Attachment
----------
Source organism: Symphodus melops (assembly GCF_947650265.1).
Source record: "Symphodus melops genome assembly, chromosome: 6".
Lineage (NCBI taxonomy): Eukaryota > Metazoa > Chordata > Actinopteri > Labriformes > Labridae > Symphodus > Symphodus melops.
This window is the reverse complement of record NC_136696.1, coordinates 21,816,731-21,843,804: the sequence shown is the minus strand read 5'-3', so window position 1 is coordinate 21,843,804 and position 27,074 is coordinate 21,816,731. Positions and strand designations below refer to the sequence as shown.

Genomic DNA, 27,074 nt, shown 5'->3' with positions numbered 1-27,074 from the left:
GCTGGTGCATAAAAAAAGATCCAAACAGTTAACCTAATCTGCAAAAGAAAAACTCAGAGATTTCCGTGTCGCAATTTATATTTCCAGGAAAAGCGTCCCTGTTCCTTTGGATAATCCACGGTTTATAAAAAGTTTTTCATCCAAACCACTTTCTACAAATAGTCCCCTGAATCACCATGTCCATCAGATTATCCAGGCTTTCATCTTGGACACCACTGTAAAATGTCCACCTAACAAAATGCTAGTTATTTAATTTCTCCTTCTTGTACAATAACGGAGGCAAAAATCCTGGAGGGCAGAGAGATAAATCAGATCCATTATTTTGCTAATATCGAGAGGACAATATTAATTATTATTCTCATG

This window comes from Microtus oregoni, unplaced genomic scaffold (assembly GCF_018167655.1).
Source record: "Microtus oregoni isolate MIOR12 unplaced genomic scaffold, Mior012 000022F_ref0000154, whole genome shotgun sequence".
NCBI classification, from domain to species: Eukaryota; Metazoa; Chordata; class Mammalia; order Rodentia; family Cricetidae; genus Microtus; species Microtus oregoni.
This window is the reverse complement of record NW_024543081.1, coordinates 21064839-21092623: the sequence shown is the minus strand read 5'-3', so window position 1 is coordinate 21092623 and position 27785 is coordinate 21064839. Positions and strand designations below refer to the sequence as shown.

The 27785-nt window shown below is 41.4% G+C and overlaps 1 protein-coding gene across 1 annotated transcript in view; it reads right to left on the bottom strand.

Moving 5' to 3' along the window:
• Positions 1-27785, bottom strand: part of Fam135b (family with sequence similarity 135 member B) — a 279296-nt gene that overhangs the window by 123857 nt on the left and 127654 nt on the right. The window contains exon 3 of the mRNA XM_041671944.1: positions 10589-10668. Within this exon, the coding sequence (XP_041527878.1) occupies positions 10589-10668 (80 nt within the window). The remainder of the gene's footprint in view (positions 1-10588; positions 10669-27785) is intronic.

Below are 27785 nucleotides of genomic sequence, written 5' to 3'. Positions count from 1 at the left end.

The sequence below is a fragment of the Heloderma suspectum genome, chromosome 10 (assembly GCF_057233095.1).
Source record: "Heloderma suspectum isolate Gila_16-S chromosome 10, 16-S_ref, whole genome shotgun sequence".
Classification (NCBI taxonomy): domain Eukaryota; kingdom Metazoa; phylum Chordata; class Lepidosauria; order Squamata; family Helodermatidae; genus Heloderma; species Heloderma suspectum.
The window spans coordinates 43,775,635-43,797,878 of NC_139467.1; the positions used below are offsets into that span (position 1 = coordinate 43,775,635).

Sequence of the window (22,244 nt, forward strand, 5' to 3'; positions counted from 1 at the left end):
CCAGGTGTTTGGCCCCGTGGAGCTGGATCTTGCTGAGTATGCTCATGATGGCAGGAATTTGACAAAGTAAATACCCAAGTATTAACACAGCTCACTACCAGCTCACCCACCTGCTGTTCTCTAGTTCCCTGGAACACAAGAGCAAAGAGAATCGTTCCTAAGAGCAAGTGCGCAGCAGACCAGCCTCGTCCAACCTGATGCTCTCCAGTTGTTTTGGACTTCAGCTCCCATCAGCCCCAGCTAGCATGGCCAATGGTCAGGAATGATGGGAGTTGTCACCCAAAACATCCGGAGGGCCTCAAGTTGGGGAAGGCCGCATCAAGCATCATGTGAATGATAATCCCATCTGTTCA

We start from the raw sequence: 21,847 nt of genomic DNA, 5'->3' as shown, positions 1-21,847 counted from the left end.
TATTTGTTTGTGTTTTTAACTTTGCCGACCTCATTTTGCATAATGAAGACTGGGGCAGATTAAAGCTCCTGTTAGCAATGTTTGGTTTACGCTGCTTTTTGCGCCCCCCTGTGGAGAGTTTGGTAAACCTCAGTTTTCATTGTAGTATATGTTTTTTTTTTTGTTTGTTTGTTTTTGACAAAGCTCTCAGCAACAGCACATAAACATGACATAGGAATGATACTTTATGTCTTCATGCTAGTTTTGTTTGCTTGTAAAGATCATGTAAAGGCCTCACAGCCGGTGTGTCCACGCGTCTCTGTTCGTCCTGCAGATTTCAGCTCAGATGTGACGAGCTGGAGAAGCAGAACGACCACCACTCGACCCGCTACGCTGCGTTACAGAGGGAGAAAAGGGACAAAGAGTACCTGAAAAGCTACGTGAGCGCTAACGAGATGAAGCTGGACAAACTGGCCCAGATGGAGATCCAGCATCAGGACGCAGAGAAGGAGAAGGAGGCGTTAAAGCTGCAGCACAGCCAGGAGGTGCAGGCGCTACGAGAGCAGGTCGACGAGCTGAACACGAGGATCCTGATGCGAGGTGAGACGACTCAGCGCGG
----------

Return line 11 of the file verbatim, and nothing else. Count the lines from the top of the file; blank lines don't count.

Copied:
The 27785-nt window shown below is 41.4% G+C and overlaps 1 protein-coding gene across 1 annotated transcript in view; it reads right to left on the bottom strand.